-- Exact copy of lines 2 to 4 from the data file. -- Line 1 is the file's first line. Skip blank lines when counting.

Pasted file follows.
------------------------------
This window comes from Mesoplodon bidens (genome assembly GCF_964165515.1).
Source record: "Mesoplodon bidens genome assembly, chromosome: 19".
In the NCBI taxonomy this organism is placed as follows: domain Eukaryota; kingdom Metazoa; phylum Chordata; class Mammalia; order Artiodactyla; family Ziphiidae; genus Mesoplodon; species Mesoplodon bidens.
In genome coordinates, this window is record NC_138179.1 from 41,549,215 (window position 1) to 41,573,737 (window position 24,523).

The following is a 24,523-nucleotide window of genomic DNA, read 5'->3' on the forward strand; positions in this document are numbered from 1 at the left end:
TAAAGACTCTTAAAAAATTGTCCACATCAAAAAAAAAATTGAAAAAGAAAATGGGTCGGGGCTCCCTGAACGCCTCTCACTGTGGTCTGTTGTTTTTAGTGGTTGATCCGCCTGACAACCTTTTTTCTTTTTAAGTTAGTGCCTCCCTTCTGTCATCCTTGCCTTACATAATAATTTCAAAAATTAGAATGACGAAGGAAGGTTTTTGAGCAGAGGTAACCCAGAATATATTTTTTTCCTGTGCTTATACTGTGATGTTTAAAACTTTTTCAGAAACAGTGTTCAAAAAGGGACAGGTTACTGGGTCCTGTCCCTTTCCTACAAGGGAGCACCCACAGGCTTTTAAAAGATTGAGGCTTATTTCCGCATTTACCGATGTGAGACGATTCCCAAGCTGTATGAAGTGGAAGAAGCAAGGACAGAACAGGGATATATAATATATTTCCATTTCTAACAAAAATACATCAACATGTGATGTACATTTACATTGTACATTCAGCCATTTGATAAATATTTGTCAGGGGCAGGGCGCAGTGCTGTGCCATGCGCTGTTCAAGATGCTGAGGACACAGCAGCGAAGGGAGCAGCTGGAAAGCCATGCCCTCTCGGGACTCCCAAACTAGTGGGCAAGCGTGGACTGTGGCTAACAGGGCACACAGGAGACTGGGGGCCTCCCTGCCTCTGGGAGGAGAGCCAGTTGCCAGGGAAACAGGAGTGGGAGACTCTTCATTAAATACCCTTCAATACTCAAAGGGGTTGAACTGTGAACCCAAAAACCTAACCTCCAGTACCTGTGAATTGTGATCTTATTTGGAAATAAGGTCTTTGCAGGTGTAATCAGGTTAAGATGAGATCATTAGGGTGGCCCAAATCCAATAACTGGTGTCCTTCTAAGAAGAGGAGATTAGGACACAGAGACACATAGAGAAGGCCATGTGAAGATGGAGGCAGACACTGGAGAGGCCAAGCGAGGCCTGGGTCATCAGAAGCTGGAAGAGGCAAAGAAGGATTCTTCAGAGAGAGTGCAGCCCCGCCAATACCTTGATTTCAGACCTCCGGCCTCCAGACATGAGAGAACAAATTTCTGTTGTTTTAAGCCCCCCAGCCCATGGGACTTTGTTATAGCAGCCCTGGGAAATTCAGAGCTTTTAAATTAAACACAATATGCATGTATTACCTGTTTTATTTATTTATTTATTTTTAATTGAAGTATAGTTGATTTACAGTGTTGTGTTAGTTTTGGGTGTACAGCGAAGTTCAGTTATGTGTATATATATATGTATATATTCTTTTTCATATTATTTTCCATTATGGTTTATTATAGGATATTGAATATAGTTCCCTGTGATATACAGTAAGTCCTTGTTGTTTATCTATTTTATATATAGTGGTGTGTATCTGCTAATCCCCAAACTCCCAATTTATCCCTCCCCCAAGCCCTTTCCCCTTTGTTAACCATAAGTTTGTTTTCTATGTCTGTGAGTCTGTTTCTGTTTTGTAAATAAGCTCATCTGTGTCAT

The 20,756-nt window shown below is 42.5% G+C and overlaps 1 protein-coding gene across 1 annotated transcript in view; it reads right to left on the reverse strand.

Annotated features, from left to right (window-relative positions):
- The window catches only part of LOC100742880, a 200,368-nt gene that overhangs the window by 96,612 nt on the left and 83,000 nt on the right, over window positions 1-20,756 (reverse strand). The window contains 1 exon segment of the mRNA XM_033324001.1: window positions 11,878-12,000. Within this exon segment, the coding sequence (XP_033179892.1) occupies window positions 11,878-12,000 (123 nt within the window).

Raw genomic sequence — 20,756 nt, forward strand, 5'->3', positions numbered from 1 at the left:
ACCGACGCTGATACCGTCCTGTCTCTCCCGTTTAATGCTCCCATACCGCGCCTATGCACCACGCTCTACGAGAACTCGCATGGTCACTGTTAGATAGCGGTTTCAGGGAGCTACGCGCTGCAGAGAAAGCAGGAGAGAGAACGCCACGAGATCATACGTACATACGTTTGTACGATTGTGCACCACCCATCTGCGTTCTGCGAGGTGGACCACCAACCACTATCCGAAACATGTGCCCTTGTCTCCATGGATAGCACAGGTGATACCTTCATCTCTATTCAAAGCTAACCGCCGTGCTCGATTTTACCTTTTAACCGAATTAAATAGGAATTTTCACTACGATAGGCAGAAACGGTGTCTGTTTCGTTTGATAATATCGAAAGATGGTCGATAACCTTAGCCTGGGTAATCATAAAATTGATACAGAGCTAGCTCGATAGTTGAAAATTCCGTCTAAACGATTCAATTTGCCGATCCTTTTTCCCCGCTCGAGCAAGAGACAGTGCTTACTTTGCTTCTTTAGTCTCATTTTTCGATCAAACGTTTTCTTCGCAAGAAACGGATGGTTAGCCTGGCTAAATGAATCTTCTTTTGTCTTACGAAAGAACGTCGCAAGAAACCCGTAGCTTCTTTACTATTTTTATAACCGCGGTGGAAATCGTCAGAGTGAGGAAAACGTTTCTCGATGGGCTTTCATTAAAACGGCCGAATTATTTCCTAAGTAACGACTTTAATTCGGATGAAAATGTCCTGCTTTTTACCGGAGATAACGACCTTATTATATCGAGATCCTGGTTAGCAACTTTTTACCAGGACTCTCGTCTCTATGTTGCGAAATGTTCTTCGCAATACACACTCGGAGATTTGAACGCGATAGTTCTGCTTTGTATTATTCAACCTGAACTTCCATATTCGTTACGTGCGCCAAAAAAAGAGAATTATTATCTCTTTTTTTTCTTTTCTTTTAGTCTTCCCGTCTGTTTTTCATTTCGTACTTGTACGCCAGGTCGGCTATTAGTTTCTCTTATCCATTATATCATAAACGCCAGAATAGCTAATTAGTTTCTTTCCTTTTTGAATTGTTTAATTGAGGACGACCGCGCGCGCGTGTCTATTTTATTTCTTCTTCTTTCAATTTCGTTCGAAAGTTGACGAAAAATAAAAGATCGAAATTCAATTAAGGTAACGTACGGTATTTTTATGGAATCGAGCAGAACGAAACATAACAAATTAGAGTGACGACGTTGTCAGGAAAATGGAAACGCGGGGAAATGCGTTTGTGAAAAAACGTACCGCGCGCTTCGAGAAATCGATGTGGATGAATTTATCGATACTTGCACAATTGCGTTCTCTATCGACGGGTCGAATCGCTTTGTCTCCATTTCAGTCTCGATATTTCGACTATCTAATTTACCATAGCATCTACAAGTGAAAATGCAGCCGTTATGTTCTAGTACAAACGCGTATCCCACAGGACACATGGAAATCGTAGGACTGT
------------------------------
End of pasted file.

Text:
Source record: "Mesoplodon bidens genome assembly, chromosome: 19".
In the NCBI taxonomy this organism is placed as follows: domain Eukaryota; kingdom Metazoa; phylum Chordata; class Mammalia; order Artiodactyla; family Ziphiidae; genus Mesoplodon; species Mesoplodon bidens.
In genome coordinates, this window is record NC_138179.1 from 41,549,215 (window position 1) to 41,573,737 (window position 24,523).